Can Empathy Cross the Barrier of Race?
I refuse to engage in pseudo-news. The he said, she said of the haves ought not to be entertained by the have-nots. Still, there is one particular philosophical folly I have seen repeated throughout this current news cycle. Which is, a member of one race cannot place themselves, psychologically, in the shoes of another. There are, we are told, experiences that do not, and can not cross the barrier of race. What most concerns me about this, is the way in which it is swallowed without question. Because, I believe what makes the human race beautiful (yes, there are times when even I find our species so) is our ability to empathise with those of differing experiences. For example, the quote at the head of these remarks was written by a 16th century playwright. Do you think because he and I share a similar skin-tone, that we have more in common in our lived experience than, say, myself and a person of a different
race who was born in England in the early 90’s? Clearly not. Still, I can understand his words just fine; and more than that, actually. I can feel them. And it is precisely because I can feel them – or rather, that they engage with the emotional sector of my psyche – that I can understand, and learn from them. Let us try another analogy.
Imagine, for a moment, that somebody had just placed a sharp knife under your fingernail, and pulled it. (Did you grimace? I did too.) Ah, but you have never had a person do such a thing! Therefore, isn’t it silly to try and imagine you know such pains, or how they might feel? (They are personal.) Well, in one sense, yes. But in another sense, this is the very foundation of what the word humanity means. Morality is based, fundamentally on this principle.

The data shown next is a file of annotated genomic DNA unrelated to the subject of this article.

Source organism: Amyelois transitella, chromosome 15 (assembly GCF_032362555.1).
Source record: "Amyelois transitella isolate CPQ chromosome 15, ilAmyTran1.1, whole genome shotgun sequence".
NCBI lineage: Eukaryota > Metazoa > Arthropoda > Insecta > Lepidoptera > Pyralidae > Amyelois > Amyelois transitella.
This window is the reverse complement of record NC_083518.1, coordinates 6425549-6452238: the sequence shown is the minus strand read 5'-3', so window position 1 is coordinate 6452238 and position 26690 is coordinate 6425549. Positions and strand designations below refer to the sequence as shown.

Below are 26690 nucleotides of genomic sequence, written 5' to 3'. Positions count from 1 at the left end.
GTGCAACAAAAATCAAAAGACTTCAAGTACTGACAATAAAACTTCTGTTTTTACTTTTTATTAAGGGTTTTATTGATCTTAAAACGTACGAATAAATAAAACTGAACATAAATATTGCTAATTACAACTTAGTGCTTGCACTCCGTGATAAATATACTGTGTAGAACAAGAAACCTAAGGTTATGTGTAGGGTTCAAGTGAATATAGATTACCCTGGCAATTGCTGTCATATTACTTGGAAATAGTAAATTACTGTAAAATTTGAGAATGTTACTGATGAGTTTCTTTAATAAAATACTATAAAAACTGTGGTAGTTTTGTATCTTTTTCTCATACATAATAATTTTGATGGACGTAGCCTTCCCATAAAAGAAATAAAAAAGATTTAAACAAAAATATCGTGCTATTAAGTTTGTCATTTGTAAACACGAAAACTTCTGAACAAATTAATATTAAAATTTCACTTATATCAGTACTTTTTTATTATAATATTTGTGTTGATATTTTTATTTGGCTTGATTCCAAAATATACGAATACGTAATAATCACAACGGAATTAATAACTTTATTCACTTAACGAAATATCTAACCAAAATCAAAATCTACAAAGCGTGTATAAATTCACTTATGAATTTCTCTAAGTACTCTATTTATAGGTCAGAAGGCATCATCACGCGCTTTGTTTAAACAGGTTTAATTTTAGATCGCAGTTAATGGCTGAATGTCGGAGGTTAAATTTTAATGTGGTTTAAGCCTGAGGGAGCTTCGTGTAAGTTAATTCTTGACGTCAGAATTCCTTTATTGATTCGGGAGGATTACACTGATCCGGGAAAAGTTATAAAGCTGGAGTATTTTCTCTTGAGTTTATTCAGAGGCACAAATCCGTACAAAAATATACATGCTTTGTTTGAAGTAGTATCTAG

That, no matter our division, if I see and can hear your pain, I can understand it. Without this presupposition in place, I lose the grounds to compassionately speak on the plight of many political movements I may support. We lose thousands of years of poetry, prose and art. Moreover, if there are lines which draw boundaries between what you and I can imagine, what we can purport to empathise with, basically, with who we are fundamentally as people, then we lose each other.